Born in Clifty, Arkansas, Vaughan made his major league debut in 1932 with the Pittsburgh Pirates. He quickly built a reputation as a superb hitter, batting .318 in his first year, and knocking in over 90 runs in 1933, 1934 and 1935. Over the following decade, he asserted established himself as one of the finest hitting shortstops to ever play the game, batting over .300 in every season through 1941, and regularly being at or near the top of the league in runs scored, RBI, batting average, stolen bases and walks.
In the 1941 All-Star Game, Vaughan hit two home runs, becoming the 1st player to hit 2 home runs in an All-Star Game, but was upstaged by a ninth-inning, three-run homer by American Leaguer Ted Williams. The only other 4 players to hit 2 home runs in one All-Star Game were Ted Williams of Boston AL (1946), Al Rosen of Cleveland AL (1954), Willie McCovey of San Francisco NL (1969), and Gary Carter of Montreal AL in 1981.
Vaughan was traded prior to the 1942 season to the Brooklyn Dodgers and was not as spectacular in his new city, despite leading the league with 20 stolen bases in 1943. Vaughan missed three years (apparently to watch the family ranch when his brother was in the military service during World War II) before returning in 1947. He played in his only World Series that season, losing to the New York Yankees, and left the majors after the 1948 season. His last year in baseball was 1949 with the PCL's San Francisco Seals. He retired with 1173 runs scored, 96 home runs, 926 RBI, 118 steals, a .318 batting average (the second highest mark for a Hall of Fame shortstop, behind Honus Wagner's lifetime average of .327) and a .406 on base percentage. His best personal year came in 1935 when he hit .385 (a 20th century record for National League shortstops) with 19 home runs and 99 RBI.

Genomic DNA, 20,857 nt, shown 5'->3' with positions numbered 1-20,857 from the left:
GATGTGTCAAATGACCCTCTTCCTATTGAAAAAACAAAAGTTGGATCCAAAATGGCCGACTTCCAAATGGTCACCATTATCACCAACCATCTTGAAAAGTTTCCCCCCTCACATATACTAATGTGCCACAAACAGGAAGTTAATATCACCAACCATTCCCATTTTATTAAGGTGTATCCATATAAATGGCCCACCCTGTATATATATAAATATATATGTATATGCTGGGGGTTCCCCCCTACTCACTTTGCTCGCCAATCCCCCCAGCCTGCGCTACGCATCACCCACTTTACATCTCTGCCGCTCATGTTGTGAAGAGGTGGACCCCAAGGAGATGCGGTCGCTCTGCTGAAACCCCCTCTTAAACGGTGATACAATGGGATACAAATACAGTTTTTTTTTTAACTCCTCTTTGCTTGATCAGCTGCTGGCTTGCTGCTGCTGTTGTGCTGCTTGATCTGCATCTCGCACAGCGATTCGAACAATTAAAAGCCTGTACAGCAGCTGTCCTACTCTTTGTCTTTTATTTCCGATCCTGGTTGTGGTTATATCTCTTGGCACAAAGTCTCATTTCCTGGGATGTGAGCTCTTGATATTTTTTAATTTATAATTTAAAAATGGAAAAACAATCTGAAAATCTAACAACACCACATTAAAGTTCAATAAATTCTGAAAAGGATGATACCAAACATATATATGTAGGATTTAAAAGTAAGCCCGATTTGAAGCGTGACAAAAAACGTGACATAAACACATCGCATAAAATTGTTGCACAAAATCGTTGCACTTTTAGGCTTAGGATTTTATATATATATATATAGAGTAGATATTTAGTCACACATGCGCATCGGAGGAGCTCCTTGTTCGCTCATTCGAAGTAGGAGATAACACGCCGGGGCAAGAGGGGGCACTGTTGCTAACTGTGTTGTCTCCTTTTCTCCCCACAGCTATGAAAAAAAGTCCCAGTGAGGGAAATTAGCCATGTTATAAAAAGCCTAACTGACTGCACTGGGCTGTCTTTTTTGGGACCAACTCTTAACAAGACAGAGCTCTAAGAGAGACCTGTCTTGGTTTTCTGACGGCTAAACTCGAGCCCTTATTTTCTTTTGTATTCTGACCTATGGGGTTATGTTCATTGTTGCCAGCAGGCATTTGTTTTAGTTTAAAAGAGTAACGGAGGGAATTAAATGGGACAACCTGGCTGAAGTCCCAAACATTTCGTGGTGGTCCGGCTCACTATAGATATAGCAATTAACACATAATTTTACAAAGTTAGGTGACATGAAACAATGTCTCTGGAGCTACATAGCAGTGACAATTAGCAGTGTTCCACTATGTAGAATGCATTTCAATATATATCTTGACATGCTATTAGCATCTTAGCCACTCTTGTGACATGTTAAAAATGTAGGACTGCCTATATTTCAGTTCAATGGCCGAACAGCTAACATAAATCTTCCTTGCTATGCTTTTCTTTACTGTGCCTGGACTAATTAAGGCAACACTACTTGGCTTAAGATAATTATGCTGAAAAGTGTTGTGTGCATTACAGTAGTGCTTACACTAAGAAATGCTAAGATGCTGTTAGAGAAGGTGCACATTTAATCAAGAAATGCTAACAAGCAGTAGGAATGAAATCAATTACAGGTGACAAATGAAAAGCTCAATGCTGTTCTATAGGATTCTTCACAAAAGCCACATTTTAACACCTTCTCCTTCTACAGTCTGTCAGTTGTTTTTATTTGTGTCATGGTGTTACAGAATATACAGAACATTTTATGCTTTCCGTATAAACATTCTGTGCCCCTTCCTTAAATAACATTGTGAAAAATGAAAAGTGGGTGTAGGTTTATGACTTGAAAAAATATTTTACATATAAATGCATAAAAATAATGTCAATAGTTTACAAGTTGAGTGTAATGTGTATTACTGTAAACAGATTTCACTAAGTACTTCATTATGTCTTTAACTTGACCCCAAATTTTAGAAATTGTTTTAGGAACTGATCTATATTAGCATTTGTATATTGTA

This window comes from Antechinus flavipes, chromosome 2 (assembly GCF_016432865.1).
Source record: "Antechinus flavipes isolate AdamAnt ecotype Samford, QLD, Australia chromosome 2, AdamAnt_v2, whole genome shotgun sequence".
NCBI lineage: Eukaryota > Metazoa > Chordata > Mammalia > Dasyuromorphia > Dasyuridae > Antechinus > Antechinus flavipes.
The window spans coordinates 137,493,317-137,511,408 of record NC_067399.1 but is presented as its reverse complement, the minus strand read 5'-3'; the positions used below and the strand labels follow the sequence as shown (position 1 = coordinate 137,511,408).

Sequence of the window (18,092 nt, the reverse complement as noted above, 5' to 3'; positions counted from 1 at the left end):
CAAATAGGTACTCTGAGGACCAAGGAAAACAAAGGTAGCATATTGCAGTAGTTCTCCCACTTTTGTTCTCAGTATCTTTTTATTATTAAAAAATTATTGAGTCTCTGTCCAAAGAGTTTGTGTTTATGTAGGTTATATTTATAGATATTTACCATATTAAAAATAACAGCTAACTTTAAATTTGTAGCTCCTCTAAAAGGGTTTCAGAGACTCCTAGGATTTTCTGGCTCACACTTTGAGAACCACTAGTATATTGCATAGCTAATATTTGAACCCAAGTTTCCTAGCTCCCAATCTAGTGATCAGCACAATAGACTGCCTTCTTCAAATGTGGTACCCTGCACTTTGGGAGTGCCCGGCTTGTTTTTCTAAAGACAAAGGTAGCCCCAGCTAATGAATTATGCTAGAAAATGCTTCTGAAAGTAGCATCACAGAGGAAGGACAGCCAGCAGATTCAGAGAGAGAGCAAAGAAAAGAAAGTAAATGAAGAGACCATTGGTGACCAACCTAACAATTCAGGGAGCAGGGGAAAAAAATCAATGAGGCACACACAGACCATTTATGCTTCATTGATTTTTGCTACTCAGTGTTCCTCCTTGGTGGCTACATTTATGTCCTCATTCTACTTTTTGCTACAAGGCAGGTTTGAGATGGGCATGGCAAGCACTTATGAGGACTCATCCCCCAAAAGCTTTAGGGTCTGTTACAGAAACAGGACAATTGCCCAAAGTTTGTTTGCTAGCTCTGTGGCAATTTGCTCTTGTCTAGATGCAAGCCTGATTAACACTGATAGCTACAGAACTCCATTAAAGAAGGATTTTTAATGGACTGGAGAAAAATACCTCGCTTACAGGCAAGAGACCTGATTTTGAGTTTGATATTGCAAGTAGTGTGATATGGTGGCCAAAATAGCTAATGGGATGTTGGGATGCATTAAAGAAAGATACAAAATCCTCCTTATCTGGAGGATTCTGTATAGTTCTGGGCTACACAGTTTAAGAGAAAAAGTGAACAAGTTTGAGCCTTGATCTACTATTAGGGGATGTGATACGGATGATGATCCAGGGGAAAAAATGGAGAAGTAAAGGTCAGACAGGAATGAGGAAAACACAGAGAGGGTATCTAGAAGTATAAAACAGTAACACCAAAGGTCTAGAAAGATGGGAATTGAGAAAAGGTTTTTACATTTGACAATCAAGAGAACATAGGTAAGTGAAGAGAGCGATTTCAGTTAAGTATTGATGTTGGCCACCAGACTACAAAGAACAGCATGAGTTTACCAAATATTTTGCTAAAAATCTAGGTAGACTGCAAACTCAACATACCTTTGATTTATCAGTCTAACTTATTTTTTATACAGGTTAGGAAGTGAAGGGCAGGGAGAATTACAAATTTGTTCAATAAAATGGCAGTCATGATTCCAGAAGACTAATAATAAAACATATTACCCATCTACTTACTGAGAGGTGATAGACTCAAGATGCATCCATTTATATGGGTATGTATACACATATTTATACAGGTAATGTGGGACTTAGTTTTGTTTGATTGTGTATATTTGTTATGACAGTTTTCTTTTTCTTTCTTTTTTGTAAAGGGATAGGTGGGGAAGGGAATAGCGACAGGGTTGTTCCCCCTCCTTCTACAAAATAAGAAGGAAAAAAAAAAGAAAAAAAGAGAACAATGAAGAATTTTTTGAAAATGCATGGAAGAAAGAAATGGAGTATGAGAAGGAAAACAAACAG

An avid outdoorsman, Vaughan was fishing in Lost Lake, near Eagleville, California on August 30, 1952, when a storm brewed up rather suddenly. Arky and a friend were caught up in the turbulence, the boat sank, and the two men drowned. He was just 40 years old.
Vaughan was inducted into the Baseball Hall of Fame in 1985. In 1981, Lawrence Ritter and Donald Honig included him in their book The 100 Greatest Baseball Players of All Time. In his New Historical Baseball Abstract, Bill James has argued that Vaughan is the second best shortstop in Major League history, behind fellow Pirate and mentor, Honus Wagner. In addition, Vaughan is also the 26th greatest non-pitcher in major league history, according to win shares.
- List of major league players with 2,000 hits
- List of Major League Baseball players with 100 triples
- List of Major League Baseball players with 1000 runs
- Hitting for the cycle
- List of Major League Baseball batting champions
- List of Major League Baseball runs scored champions
- List of Major League Baseball stolen base champions
- List of Major League Baseball triples champions
- Career statistics and player information from Baseball-Reference, or Fangraphs, or The Baseball Cube
- baseballhalloffame.org – Hall of Fame biography page
|National League Batting Champion|
|National League Stolen Base Champion|
|DATE OF BIRTH||1912|
|PLACE OF BIRTH|
|DATE OF DEATH||1952|
|PLACE OF DEATH|